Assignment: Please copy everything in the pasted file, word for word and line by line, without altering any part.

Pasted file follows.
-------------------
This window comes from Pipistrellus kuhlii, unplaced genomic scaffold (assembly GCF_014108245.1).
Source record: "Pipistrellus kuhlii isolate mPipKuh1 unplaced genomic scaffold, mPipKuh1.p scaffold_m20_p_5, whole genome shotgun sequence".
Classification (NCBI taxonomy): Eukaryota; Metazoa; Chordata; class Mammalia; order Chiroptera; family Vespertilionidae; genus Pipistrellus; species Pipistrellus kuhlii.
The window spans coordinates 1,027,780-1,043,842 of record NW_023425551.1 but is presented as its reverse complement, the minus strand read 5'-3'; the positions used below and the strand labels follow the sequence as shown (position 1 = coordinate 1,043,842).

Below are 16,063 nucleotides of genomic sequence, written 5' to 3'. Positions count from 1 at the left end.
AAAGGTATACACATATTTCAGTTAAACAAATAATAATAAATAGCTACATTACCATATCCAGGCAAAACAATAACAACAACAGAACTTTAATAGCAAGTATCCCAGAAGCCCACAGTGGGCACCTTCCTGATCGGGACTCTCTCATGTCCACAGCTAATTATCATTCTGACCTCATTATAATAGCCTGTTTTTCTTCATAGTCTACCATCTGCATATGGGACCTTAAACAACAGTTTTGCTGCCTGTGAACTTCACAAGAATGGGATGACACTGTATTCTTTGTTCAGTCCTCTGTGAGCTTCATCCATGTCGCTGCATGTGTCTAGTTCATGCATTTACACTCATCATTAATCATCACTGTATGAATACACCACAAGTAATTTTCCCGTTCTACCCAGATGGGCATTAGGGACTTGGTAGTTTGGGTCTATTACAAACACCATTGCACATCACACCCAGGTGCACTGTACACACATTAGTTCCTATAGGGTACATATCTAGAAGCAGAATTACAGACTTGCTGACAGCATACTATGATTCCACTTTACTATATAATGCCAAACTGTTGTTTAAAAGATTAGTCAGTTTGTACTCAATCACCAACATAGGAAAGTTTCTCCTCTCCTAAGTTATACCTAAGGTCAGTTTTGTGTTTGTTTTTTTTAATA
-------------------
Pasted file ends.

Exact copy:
This window comes from Pipistrellus kuhlii, unplaced genomic scaffold (assembly GCF_014108245.1).
Source record: "Pipistrellus kuhlii isolate mPipKuh1 unplaced genomic scaffold, mPipKuh1.p scaffold_m20_p_5, whole genome shotgun sequence".
Classification (NCBI taxonomy): Eukaryota; Metazoa; Chordata; class Mammalia; order Chiroptera; family Vespertilionidae; genus Pipistrellus; species Pipistrellus kuhlii.
The window spans coordinates 1,027,780-1,043,842 of record NW_023425551.1 but is presented as its reverse complement, the minus strand read 5'-3'; the positions used below and the strand labels follow the sequence as shown (position 1 = coordinate 1,043,842).

Below are 16,063 nucleotides of genomic sequence, written 5' to 3'. Positions count from 1 at the left end.
AAAGGTATACACATATTTCAGTTAAACAAATAATAATAAATAGCTACATTACCATATCCAGGCAAAACAATAACAACAACAGAACTTTAATAGCAAGTATCCCAGAAGCCCACAGTGGGCACCTTCCTGATCGGGACTCTCTCATGTCCACAGCTAATTATCATTCTGACCTCATTATAATAGCCTGTTTTTCTTCATAGTCTACCATCTGCATATGGGACCTTAAACAACAGTTTTGCTGCCTGTGAACTTCACAAGAATGGGATGACACTGTATTCTTTGTTCAGTCCTCTGTGAGCTTCATCCATGTCGCTGCATGTGTCTAGTTCATGCATTTACACTCATCATTAATCATCACTGTATGAATACACCACAAGTAATTTTCCCGTTCTACCCAGATGGGCATTAGGGACTTGGTAGTTTGGGTCTATTACAAACACCATTGCACATCACACCCAGGTGCACTGTACACACATTAGTTCCTATAGGGTACATATCTAGAAGCAGAATTACAGACTTGCTGACAGCATACTATGATTCCACTTTACTATATAATGCCAAACTGTTGTTTAAAAGATTAGTCAGTTTGTACTCAATCACCAACATAGGAAAGTTTCTCCTCTCCTAAGTTATACCTAAGGTCAGTTTTGTGTTTGTTTTTTTTAATA